According to October 2018 figures, Google Chrome’s top position among browsers remains unchallenged. Another browser, Microsoft Edge, is winning rave reviews with its redesigned features and smoother navigation. But is Edge really the future of browsers as Microsoft would have us all believe?
To find out, we pitted Edge against Chrome in a toe-to-toe contest to see which is the better browser.
1. Memory and CPU Usage
Microsoft has claimed on record that its browser is extremely friendly towards battery life and RAM. However, such a claim was not vindicated during a simple analysis. When you keep multiple tabs open (17 in our case), Edge can feel weighty and sluggish even on a Windows device.
Chrome, on the other hand, tends to consume less resources. In our test, it only consumed 0.6% CPU versus 13.4% for Edge, for the same set of web pages. Additionally, Chrome’s memory consumption was approximately 60% less.
Of course, these are extreme figures. If you work with fewer windows, the differences can be marginal. If you like to multi-task, Chrome remains your best bet.
2. Bandwidth Comparison
At Bandwidthplace.com, Chrome consistently recorded faster ping times (278 ms/306 ms), download (7.47 Mbps/4.38 Mbps) and upload speeds (4.83 Mbps/3.88 Mbps) compared to Edge. If you are just using Edge, it doesn’t feel slow. But if you are comparing it against Chrome, the difference in speed is noticeable.
3. Raw Surfing Speed
We checked both browsers for raw surfing speed at Speedtest and Pingdom. It was found that, on average, Chrome returns website search queries faster. For example, a page load test for this site on Pingdom took 3.02 seconds on Chrome versus 3.81 seconds on Edge.
5. HTML5 Rendering
HTML5 is at the heart of multimedia applications including online music, streaming videos, web authentication and online payments. We checked HTML5 rendering for both browsers at HTML5test.com. Chrome scored 528 out of 550 versus 492 out of 550 for Edge.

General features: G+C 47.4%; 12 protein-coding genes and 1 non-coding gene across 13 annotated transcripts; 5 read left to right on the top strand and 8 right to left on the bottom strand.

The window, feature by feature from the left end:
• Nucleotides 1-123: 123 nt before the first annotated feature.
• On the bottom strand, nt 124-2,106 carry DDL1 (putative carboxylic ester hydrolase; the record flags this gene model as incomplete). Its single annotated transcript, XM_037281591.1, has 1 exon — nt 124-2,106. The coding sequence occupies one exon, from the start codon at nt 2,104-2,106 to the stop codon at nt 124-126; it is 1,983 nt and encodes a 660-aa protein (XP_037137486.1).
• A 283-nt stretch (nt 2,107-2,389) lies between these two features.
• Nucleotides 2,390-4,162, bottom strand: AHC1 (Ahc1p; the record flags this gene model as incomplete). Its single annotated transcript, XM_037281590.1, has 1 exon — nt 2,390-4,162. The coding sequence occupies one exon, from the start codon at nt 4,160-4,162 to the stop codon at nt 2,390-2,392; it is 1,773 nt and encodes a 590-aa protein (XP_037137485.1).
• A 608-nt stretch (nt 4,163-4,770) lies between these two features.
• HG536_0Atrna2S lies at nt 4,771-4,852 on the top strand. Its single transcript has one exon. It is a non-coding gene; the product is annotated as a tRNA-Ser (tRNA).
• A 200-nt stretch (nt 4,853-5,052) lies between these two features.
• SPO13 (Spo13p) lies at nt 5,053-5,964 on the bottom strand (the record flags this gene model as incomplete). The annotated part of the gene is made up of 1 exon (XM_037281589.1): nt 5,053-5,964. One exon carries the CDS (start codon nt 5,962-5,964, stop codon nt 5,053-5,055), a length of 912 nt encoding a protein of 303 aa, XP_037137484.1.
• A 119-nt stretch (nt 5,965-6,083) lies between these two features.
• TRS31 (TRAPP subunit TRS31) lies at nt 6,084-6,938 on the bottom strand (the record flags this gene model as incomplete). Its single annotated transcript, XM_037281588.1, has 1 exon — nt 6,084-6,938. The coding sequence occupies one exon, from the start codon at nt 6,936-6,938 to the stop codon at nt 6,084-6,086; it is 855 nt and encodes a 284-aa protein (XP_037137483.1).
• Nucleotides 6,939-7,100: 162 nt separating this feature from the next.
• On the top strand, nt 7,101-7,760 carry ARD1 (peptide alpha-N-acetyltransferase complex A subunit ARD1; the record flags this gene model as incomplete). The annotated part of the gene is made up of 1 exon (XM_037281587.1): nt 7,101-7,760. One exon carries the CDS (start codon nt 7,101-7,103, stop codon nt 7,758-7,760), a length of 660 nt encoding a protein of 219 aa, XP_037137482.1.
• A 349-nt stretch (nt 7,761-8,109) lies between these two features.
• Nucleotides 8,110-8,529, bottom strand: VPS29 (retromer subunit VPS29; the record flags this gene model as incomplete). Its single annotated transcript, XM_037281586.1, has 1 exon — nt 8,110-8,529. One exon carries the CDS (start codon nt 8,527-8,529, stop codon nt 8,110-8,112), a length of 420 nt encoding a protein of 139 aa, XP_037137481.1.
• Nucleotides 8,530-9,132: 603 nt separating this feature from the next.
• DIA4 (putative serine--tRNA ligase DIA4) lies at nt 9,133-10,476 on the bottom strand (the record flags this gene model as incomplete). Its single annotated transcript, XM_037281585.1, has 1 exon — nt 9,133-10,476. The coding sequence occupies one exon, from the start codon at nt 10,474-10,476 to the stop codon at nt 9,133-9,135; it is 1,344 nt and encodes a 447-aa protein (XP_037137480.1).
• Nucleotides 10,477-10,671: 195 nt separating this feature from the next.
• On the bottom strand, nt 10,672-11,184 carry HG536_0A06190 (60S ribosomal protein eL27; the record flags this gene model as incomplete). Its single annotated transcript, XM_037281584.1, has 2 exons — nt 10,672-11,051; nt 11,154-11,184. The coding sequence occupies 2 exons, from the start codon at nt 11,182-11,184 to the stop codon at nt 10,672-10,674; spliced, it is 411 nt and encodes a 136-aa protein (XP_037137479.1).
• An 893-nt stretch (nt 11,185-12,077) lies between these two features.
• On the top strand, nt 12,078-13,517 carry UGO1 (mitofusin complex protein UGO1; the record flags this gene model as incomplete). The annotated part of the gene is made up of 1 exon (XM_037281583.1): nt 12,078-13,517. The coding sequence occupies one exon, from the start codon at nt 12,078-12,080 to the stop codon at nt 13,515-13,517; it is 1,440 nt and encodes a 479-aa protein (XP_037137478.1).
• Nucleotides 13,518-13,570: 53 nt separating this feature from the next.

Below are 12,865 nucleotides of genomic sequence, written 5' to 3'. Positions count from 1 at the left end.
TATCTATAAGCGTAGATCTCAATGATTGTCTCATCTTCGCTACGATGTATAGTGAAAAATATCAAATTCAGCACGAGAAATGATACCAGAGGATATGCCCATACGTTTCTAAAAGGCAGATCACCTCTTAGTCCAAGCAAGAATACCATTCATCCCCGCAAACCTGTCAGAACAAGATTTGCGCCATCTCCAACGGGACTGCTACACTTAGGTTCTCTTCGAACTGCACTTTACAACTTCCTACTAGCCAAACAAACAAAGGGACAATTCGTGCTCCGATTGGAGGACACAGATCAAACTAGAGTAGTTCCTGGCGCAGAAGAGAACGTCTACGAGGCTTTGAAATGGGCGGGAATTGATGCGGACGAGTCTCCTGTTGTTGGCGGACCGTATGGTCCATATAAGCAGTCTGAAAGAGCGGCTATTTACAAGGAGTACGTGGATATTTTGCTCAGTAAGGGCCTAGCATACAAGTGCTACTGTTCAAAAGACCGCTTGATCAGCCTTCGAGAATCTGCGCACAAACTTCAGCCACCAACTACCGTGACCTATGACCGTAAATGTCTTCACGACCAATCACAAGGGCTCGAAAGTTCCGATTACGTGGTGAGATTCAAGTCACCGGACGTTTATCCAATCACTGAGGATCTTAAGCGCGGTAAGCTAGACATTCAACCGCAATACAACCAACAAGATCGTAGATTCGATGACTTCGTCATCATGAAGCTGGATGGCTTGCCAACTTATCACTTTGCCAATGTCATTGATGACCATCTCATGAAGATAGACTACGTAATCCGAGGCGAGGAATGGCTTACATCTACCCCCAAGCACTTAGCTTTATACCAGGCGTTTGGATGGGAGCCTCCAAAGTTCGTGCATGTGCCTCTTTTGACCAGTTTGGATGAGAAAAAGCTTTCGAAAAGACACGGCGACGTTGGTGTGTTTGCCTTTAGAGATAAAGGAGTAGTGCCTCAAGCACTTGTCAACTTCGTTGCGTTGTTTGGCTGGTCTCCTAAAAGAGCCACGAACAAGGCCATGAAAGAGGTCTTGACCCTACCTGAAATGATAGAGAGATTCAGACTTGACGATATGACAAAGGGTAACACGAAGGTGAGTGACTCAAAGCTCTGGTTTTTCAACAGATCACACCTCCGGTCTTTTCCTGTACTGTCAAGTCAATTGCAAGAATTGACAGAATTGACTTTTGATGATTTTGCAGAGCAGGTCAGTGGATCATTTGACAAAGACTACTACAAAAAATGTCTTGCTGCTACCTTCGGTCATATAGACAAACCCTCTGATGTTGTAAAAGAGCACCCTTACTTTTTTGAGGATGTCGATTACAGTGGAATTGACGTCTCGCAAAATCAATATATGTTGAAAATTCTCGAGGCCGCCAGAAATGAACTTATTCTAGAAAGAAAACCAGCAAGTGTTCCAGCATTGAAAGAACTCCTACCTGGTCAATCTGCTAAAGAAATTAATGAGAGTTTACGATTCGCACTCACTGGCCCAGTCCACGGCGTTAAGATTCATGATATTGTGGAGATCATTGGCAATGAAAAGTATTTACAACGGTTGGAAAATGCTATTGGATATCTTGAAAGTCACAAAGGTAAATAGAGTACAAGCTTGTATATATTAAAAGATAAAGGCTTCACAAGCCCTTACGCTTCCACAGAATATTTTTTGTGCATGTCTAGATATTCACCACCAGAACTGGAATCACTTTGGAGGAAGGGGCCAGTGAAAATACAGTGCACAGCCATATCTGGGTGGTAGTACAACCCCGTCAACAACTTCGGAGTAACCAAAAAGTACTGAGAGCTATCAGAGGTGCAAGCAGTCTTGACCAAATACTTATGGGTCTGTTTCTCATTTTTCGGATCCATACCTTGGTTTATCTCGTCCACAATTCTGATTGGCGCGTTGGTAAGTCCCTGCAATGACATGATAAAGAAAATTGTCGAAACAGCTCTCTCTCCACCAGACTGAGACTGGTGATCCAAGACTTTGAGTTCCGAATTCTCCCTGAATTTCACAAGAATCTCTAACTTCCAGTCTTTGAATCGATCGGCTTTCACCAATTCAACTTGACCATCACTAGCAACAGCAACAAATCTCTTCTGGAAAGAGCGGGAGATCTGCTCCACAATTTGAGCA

6. Power Browsing
As discussed earlier, Edge’s latest features allow you to surf multiple tabs in the same window by keeping a few tabs aside. But, what good is such a novelty if that means a drain on the battery. Clearly, Chrome wins hands-down when it comes to multi-tasking.
7. Privacy and Security
There is one thing Edge does better than Chrome: private surfing. Even without running a NoScript, one can avoid detection of sensitive hardware and plugin information on Edge. Chrome, on the other hand, reveals too much about your computer including system hardware, GPU, display resolution and more. The clear verdict is that Microsoft is far more concerned about user privacy than Google.
Chrome’s collection of browser extensions is rather exhaustive. Whereas, for Edge, you can scroll down to the end in less than 1 minute! This feels true because so many browser extensions that you take for granted with Chrome, are not supported on Edge.
9. Chrome Versus Edge: Features Comparison
Microsoft has spared no effort to introduce next-generation features in Edge. You can now save tabs for later; an intuitive feature which allows you to surf everything in one single window. You can eliminate all passwords, and mute tabs. This is quite useful while surfing news websites which play audio without your permission. You can add notes and highlights on a browser window. Unlike Edge, Chrome hasn’t really added too many features recently. One exception is “Chrome sync” which can be quite useful in syncing browsers on multiple devices.
10. Mobile Browsers: Chrome Versus Edge
Finally, there is another thing Edge does better than Chrome. Its mobile interface on Android feels more feature-rich and faster. Chrome’s 56.9% market share of mobile browsers is falling each year. This is because there are so many good mobile browsers that have made a name for themselves.
Our final verdict is that while Microsoft has drastically improved over Internet Explorer, Edge browser still has a long way to go before it can catch up with Google Chrome.